Rocking on rain

A TOUCH OF SPONTANEITY Almost all the tracks have been reworked every time we jam. Photo: K. Murali Kumar.

A TOUCH OF SPONTANEITY Almost all the tracks have been reworked every time we jam. Photo: K. Murali Kumar.  

Bangalore rockers Parvaaz talk about their debut album Baran and how it captures their musical journey so far

They’re a serious band, they claim. But the truth is that they can notch up the energy level in any gig they do higher than more other performers can achieve. Eclectic blues and progressive soundscapes, Urdu and Kashmiri lyrics and a psychedelic attitude that gets you grooving to their music from the first riff and beat, city-based band Parvaaz believes in making waves everywhere they play.

Comprising Khalid Ahamed on vocals and guitar, Kashif Iqbal on guitar and vocals, Fidel D’souza on bass and Sachin Banandur on drums and percussions, the band is out with their debut album, Baran. Recorded in the Nathaniel School of Music, the eight-track offering is a poetic and progressive compilation of the band’s musical journey. They share their experience with MetroPlus ahead of their Bangalore launch.

Fidel says it’s been a blast in all the launch gigs in Pune, Mumbai and Chennai so far. “We saved the best for last in Bangalore where we will also show a trailer of our latest music video.”

The name Baran is a Persian word meaning rain. Khalid explains that it’s also the name of a popular Persian movie which keeps coming on TV. “It sounded good and simple. It rains in a lot of our shows and the first song we recorded had the sound of rain. Rain also purifies and removes impurities and the album essentially captures that cathartic process. There were a lot of strange coincidences.”

On how different it is from other songs, Sachin says musically, the songs and the song-writing have improved. “Most of our earlier songs are blues and rock ‘n’ roll. This time, we have been more experimental and added more arrangements in the album.”

Kashif adds that most of the songs are work they have done over the years. “Almost all the tracks have been reworked every time we jam. We tried to tweak everything in the album to have a flow.”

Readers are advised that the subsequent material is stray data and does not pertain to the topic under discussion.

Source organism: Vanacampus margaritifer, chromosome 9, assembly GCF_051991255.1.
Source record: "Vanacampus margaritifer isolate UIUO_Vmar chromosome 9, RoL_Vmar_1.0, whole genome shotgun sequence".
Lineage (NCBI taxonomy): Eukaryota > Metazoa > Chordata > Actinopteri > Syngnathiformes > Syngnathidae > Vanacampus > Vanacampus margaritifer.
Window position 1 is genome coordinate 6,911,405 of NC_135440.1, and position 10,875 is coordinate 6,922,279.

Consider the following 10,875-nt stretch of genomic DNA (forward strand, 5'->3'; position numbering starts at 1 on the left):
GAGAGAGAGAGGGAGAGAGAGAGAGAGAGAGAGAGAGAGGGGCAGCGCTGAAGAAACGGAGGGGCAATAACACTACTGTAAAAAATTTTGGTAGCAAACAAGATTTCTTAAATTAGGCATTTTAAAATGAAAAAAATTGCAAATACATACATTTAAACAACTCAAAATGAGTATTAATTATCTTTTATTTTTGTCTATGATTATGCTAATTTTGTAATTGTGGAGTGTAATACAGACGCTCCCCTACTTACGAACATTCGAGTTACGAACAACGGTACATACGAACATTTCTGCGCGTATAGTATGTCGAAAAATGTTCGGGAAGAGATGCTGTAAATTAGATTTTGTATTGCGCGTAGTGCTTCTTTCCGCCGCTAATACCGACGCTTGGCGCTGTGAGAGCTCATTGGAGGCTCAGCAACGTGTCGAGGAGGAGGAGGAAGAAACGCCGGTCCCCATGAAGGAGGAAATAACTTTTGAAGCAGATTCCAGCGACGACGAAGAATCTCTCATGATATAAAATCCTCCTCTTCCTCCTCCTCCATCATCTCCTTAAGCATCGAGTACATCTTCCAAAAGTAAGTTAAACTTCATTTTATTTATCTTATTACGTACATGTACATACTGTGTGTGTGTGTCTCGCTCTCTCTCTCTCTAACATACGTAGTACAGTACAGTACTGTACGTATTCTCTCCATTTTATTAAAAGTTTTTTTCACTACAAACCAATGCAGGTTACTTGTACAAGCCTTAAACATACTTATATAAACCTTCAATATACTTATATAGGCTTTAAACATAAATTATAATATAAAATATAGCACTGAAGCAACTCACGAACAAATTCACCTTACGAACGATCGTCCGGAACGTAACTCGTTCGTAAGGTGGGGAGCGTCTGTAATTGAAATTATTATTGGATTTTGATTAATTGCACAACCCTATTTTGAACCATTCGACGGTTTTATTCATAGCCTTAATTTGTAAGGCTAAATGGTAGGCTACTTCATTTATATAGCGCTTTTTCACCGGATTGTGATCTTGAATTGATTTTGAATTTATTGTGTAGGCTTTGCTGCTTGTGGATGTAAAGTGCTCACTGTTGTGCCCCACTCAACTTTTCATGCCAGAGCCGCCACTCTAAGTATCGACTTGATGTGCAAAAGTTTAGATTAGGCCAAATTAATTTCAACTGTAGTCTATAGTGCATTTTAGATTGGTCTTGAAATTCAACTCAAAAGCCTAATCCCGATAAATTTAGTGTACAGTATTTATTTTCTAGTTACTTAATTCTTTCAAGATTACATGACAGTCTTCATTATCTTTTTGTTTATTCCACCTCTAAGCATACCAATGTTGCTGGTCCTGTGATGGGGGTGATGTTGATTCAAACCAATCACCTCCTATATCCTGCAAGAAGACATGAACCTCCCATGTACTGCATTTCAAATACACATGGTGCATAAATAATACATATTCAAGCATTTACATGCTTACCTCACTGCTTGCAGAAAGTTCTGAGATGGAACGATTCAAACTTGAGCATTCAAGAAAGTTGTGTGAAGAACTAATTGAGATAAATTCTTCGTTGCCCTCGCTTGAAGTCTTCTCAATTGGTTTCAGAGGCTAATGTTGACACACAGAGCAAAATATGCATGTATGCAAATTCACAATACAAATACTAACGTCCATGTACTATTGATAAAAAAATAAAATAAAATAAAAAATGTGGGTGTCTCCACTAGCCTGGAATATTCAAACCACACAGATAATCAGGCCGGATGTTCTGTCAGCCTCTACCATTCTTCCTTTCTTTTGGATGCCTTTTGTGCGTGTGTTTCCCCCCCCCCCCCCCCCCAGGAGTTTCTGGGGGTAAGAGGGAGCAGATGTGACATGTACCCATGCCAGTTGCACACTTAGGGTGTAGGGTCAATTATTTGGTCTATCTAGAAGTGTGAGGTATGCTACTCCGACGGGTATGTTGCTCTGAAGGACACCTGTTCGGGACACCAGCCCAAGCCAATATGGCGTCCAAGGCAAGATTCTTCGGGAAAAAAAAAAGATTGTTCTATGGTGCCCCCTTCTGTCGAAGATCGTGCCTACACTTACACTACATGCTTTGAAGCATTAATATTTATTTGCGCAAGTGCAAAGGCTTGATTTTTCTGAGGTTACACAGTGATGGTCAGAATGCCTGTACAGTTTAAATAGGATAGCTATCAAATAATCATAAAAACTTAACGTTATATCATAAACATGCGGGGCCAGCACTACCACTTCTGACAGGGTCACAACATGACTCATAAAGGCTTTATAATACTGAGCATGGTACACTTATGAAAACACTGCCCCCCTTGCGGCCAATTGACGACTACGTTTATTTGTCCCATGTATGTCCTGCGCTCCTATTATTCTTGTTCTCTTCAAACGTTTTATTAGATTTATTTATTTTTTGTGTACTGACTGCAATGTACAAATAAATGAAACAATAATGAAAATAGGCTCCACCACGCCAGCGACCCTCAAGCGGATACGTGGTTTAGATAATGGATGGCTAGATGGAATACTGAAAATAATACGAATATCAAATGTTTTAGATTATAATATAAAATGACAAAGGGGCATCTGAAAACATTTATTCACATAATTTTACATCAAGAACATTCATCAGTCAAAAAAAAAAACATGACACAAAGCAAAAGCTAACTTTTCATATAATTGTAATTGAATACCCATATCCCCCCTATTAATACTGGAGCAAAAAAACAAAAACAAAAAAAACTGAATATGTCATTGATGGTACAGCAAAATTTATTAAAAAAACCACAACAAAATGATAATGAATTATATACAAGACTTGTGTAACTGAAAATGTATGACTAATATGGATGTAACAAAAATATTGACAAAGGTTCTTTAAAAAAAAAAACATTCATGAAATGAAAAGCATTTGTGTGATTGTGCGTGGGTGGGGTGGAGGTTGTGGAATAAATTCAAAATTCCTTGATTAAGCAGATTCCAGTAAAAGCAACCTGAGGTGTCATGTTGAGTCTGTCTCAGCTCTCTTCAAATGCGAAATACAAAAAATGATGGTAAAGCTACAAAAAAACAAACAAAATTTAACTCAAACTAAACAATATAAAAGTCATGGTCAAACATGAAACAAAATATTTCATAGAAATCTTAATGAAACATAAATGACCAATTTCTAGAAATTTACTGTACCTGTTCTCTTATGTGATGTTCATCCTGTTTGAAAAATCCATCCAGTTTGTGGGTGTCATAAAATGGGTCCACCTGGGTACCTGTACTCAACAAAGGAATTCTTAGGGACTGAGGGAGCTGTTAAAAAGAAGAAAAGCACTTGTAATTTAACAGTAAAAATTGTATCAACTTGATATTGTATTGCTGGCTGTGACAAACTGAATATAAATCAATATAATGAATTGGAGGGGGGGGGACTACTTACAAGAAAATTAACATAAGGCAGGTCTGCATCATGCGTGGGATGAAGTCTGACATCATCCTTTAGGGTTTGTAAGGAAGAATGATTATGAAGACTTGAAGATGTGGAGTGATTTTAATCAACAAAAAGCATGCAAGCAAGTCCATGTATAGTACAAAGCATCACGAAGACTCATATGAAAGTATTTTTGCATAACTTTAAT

When asked what they would like people to take away when they listen to Baran, Fidel one-lines it: “Good music.” Khalid adds: “It’s an album that you need to listen from top to down. You can’t pick one song from the lot.” Kashif says: “We want it to be an album experience. My effort in music is to bring back the times when we used to buy the album and listen to the whole thing. Singles don’t work for me though it is much more economical for bands.”

Looking ahead, he adds: “We don’t want to stop at this album. We will keep giving music out in small packages. Not singles or small EPs since they don’t capture anything the band has done.”

Formed in 2010 fresh out of college by childhood friends Khalid and Kashif, Parvaaz roped in Sachin and Fidel soon after their first gig. “Most bands choose names just before a gig to print a name. That’s how we started. Sachin and Fidel brought colour to the band. Over the years we have realised that bands need to spend time together. It’s important to connect with one another musically,” says Khalid.

Kashif adds: “There are a lot of bands that started off around our time but don’t exist anymore. We still have a long way to go though. We are blest that we have people who were willing to take that one small risk despite the tough conditions and make this worth it.”

They sign off with this message: “Keep learning if you want to make music your career. Prove people who discourage you wrong. A lot of people also feel we have a very rosy job. But it’s not the truth. We have everything that any other job requires and we don’t even get our weekends off.”

Parvaaz present Baran on September 6 at CounterCulture along with a special act by Vasu Dixit of Swarathma and Bindumalini N. as well as performances by guest artistes Sanjeev Nayak, Ramanan Chandramouli, Michael Antony Dias and Wilbur Colaco.

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Printable version | Jul 7, 2020 3:51:31 PM |

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